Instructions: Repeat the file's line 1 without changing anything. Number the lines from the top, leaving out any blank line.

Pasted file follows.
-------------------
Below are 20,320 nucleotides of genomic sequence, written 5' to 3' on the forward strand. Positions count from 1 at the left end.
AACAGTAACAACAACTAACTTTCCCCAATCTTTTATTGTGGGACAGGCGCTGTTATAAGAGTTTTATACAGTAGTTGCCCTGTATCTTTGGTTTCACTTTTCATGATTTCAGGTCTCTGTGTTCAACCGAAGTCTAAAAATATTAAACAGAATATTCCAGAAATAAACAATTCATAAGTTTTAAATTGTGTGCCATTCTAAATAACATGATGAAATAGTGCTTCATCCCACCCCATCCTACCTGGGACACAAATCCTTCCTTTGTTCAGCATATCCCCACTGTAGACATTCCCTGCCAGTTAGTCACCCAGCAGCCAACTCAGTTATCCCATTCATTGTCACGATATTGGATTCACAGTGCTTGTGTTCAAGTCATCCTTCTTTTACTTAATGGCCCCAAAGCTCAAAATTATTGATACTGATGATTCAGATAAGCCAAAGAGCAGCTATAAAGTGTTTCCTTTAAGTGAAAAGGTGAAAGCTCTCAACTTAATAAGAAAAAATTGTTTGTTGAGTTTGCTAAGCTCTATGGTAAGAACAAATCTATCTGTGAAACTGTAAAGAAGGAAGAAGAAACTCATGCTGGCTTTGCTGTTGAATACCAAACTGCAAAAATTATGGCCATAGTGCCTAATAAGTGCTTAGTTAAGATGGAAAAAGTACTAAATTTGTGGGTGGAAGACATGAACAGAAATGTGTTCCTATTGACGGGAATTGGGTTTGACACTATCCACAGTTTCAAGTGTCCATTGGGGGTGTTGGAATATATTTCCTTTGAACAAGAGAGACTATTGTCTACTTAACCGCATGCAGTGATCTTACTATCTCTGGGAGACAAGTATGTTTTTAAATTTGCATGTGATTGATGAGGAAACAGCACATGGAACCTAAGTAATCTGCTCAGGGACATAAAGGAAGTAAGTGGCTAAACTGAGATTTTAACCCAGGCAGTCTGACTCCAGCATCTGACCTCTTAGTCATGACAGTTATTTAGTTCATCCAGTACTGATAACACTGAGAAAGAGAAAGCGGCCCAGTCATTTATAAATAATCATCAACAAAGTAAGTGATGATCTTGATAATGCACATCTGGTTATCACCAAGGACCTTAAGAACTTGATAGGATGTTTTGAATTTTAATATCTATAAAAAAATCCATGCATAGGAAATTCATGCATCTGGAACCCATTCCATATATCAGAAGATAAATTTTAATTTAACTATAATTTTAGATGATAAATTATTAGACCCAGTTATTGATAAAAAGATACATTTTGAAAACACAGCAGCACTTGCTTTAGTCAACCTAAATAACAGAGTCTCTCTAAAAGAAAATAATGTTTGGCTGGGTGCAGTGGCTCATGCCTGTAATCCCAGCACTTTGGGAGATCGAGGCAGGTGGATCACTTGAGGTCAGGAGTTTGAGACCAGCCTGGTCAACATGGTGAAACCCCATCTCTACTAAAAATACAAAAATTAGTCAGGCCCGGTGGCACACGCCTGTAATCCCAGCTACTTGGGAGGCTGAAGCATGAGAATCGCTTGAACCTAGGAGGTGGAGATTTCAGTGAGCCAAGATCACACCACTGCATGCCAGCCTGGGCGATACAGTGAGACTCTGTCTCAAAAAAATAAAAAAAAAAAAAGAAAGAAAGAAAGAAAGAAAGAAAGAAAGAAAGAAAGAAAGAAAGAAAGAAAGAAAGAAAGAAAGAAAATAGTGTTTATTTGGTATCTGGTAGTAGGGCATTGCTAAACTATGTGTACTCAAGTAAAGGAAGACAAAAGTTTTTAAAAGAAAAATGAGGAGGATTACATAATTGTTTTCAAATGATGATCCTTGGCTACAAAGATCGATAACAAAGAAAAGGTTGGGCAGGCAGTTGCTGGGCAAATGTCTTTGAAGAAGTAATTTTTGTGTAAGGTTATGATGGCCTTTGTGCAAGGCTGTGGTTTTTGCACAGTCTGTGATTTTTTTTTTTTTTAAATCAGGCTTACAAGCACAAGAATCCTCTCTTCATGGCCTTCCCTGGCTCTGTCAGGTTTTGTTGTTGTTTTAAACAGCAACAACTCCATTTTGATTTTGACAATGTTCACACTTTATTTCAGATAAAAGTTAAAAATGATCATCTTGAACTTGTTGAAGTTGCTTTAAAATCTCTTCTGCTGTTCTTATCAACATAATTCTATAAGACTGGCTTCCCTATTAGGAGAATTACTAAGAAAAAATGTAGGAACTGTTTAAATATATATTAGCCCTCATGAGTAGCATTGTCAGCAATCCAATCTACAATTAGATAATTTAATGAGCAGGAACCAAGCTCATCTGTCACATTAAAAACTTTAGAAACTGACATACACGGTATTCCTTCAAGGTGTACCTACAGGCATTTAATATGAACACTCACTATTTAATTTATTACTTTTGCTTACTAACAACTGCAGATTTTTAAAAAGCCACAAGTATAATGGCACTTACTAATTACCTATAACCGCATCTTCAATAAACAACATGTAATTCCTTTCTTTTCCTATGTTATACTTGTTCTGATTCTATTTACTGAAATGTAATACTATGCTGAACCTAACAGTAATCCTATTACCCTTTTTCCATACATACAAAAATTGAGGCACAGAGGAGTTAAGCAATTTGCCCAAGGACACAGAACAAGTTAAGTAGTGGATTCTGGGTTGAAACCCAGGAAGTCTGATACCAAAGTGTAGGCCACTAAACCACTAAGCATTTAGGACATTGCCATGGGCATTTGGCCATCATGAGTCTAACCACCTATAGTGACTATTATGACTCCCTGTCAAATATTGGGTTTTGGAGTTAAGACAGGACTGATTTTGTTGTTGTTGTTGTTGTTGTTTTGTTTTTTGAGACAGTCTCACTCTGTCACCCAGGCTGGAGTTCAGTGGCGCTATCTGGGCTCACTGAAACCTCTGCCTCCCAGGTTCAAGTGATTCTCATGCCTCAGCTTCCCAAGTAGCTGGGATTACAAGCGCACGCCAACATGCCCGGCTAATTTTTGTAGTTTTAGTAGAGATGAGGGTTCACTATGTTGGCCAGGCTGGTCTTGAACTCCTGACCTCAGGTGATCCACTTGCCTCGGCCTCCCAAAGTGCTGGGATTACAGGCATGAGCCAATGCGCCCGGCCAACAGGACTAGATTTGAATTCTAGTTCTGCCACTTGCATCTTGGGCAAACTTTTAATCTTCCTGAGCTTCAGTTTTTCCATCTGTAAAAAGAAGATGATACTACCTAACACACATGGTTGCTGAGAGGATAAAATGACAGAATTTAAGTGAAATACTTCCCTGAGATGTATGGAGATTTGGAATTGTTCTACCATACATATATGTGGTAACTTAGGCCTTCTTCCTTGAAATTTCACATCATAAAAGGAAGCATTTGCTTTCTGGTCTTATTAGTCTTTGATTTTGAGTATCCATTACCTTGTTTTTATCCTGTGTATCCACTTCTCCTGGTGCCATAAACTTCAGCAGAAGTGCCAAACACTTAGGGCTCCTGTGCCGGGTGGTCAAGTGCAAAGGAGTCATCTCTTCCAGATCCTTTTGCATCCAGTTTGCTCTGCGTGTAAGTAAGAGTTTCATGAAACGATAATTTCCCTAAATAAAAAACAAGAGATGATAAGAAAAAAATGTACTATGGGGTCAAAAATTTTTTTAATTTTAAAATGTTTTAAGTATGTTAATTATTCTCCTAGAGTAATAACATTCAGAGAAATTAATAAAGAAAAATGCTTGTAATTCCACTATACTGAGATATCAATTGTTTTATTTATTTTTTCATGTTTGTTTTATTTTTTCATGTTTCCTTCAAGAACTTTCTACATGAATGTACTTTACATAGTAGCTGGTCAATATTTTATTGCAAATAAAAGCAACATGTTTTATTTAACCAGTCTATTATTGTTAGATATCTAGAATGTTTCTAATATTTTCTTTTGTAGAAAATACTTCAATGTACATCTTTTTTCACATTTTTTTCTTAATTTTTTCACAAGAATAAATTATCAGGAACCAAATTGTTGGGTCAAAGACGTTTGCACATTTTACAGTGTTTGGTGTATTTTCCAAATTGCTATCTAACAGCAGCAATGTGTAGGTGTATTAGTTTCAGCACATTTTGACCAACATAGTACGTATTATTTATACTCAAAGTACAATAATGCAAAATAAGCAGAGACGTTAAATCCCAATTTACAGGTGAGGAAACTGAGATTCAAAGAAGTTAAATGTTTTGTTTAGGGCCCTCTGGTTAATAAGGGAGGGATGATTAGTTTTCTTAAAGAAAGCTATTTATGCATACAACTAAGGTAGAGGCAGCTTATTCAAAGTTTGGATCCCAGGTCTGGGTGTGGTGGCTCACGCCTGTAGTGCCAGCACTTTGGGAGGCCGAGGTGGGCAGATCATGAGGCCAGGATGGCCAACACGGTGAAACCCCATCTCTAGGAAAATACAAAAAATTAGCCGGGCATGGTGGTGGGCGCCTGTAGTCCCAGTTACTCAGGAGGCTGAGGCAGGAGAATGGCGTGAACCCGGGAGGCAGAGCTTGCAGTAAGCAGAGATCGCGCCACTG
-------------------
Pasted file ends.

Below are 20,320 nucleotides of genomic sequence, written 5' to 3' on the forward strand. Positions count from 1 at the left end.